It rained in Santiago last weekend. And, true to form, I had lost my umbrella. Thus, when I left my house on Saturday morning, the only thing standing between me and Liquid Apocalypse was the oversize hooded camping raincoat I bought in middle school. I would have looked like a serial killer had it not been for my polka-dotted rain boots.
Despite the fact that it rains all winter here, you don't see many raincoats on the streets of Santiago (although snazzy rain boots are all the rage). Santiaguinos seem to have a strong preference for umbrellas or, in their absence, simply walking in light rain.
There is, however, a group of people that do pile on the rain gear in Santiago: gringos. An outdoorsy raincoat is about as much of a gringo giveaway as a pair of high-tech cross-trainers. It makes sense: Most tourists come to Chile planning to have at least some contact with nature, and they come prepared. It's not uncommon to see pairs of hooded visitors plodding through the city while shielding their maps from the rain.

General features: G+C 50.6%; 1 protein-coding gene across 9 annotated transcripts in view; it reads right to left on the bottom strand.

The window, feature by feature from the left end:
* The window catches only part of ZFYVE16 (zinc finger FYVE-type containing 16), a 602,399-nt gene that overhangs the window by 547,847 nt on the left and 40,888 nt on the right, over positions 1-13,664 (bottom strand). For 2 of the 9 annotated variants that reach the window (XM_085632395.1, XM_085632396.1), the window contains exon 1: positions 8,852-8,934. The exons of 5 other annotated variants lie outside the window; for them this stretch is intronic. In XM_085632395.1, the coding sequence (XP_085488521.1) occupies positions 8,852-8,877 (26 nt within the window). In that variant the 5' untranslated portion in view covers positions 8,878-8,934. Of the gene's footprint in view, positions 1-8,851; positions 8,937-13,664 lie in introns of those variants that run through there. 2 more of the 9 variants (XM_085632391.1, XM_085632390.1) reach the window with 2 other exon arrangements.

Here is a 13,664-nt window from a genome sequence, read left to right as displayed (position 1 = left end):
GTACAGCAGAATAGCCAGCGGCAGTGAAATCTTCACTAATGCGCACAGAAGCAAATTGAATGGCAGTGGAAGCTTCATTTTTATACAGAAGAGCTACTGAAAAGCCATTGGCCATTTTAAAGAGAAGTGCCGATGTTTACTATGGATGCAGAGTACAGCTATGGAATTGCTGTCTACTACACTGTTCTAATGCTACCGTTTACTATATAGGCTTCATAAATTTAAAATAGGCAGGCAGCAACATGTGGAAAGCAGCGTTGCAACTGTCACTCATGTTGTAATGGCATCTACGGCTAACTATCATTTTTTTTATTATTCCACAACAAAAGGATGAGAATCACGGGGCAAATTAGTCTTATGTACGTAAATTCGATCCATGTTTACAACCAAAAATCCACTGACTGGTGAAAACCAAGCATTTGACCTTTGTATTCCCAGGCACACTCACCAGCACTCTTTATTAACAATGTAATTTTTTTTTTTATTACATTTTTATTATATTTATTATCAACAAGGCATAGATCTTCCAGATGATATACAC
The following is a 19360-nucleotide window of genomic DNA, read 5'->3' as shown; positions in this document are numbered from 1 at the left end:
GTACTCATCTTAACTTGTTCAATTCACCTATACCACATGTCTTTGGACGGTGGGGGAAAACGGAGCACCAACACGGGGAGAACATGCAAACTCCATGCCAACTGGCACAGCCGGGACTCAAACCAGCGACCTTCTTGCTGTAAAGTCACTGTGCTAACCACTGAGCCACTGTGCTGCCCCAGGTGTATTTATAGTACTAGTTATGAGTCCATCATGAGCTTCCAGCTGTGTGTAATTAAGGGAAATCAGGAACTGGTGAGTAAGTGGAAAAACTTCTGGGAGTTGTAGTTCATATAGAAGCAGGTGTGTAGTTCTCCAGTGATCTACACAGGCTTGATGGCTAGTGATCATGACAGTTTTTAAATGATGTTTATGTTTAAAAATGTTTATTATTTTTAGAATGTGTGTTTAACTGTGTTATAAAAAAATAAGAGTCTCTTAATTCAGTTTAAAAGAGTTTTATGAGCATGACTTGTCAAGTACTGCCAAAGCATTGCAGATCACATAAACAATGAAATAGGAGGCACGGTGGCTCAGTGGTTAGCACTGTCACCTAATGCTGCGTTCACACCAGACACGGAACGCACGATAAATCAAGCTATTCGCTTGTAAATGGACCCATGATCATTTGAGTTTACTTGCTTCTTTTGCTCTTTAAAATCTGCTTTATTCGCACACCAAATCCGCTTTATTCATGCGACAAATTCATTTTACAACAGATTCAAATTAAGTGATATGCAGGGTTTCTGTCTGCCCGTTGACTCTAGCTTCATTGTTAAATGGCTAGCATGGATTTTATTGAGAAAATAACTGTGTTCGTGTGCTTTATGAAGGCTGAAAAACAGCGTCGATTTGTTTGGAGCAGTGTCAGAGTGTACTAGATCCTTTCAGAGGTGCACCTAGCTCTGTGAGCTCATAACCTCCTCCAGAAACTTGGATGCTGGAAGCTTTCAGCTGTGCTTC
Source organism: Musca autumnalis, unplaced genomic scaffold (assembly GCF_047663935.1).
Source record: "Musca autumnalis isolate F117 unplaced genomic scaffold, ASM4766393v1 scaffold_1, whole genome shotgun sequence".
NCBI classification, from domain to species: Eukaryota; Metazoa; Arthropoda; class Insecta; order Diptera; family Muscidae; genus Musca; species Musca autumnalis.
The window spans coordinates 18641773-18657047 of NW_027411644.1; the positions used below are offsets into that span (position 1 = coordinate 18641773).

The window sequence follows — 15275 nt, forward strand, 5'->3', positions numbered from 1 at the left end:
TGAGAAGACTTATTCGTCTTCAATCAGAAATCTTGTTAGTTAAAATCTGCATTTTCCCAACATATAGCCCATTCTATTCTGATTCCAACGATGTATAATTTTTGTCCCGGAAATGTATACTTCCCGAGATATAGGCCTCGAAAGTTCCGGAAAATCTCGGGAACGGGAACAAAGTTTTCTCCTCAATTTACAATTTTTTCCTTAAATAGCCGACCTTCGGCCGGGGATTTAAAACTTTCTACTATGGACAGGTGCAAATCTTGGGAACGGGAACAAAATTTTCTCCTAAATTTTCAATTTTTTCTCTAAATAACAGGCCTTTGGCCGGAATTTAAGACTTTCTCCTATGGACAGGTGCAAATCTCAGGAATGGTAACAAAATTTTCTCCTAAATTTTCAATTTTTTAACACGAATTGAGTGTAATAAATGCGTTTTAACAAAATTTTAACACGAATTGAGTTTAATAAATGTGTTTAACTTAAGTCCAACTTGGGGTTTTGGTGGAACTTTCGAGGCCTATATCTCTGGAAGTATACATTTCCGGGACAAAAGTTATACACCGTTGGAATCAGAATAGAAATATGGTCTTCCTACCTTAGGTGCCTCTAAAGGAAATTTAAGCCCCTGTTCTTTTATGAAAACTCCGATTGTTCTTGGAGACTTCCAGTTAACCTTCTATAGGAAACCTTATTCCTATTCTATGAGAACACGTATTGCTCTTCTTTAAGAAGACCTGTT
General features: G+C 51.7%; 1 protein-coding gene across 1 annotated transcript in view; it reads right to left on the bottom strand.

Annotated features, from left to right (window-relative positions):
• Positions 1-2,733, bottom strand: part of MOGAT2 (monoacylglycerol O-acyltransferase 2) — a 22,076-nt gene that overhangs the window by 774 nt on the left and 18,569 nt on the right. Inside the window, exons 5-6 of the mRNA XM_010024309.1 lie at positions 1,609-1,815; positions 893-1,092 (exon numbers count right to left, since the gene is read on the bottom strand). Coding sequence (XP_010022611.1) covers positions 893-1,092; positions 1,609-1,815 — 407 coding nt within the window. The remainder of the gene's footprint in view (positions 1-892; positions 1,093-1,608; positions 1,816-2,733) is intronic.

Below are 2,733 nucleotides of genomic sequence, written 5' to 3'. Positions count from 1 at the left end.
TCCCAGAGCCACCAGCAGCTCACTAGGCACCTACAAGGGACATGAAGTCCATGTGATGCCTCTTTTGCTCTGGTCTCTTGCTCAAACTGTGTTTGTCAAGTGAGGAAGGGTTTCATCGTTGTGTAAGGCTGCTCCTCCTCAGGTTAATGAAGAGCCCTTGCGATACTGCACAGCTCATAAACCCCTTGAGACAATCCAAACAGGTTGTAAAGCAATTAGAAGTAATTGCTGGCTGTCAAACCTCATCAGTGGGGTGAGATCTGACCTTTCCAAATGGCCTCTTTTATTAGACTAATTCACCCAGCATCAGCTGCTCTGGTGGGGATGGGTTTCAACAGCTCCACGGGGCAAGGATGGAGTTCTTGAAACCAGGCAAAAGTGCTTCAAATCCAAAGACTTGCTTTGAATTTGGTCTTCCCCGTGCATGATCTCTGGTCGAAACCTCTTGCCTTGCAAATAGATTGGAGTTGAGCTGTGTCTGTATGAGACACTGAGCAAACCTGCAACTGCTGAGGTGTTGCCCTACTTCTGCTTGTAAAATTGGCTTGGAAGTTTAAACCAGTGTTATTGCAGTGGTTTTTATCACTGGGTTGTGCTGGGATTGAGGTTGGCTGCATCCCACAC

I didn't have a map on Saturday, but I sure had a raincoat. I'm neither tall nor particularly light-haired and therefore am frequently assumed to be Chilean until I open my mouth (or so I've been told), but my water-resistant apparel pushed me over the line into Unmistakable Gringadom. As I walked past Cerro Santa Lucia, a man approached me with a handful of fliers and pointed across the street to one of the city's biggest artisan fairs. "Across the street, there are handicrafts from all over Latin America," he informed me in slow, percussive Spanish.
"Yeah, I've already been there," I said. The raincoat, I thought as I walked on.
Moments later, at the bus stop, a taxi slowed and idled in front of me. This is what virtually every free cab did to me in Quito, where I did look very obviously foreign. They rarely do it to me in Santiago unless it's late at night. And unless I'm wearing a raincoat, apparently. Eventually, this particular Santiago cab driver realized I wasn't going to ask him to drive me back to my hotel and moved on.
It's amazing the effect a single garment can have on the way people perceive and treat you, huh?
The woman who saved my artichoke
4 weeks ago